Getting the Facts on Sugar in Isagenix Products
The use of modest amounts of sugar for natural sweetness in Isagenix products often raises questions from health-conscious consumers.
Most of us consume too much sugar, with estimates of average consumption in North America nearing 120 grams of sugar per person per day. Any carbohydrate, including sugar or fructose, that is consumed in amounts exceeding a person’s calorie requirements can contribute to weight gain and related health issues.
But the evidence doesn’t suggest that sugar or fructose is harmful as a source of carbohydrate, so long as it’s consumed in balanced amounts as part of a calorie-controlled diet.
Most People Cut Sugar and Carbs With Isagenix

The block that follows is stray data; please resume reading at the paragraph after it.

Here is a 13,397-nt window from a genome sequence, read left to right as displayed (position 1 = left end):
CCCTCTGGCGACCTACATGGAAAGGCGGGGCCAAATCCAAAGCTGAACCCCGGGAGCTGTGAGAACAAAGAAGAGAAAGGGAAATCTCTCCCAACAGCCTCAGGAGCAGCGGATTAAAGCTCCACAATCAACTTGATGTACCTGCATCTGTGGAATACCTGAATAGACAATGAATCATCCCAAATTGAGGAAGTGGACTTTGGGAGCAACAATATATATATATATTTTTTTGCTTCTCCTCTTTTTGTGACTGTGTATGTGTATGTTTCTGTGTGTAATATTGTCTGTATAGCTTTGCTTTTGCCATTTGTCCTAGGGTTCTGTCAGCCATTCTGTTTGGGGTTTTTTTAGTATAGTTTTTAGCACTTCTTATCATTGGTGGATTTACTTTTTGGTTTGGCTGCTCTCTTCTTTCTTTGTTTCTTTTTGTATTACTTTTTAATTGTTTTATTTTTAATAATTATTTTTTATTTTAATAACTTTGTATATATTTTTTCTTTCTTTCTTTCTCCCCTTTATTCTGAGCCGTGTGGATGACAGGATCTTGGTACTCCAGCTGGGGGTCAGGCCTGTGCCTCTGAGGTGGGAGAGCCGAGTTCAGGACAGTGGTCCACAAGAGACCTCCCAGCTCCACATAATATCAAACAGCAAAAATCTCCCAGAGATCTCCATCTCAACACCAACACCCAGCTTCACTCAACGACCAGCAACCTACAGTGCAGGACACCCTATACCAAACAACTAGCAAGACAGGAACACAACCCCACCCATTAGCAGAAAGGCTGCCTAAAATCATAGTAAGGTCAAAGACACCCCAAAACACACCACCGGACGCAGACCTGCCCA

Consumers following appropriate system guidance from Isagenix are likely to drastically reduce total intake of carbs and sugars.
The evidence of this reduction in total carbohydrate is found in scientific studies evaluating Isagenix products. In a recent study performed at Skidmore College, for example, subjects cut total intake of carbohydrates by about half and sugar by almost two thirds on average (1).
These reductions took place despite use of moderate amounts of carbohydrate and sugar in Isagenix products including in meal replacements like IsaLean® Shake. The reduction of calories helped to support weight loss including visceral fat loss among the study participants (1).
Why Fructose Is Preferred in Meal Replacements
In a meal-replacement product such as IsaLean Shake, the total amount of sugar is around 11 grams with about half of that present as fructose, depending on the flavor. The amount is equivalent to that of a medium-sized apple which also has around half of its natural sugar content as fructose.
When used in calorie-controlled meal replacements, fructose is a preferred ingredient because it’s relatively sweeter than other types of sugar or carbohydrate sources, which allows for less use of sugar overall.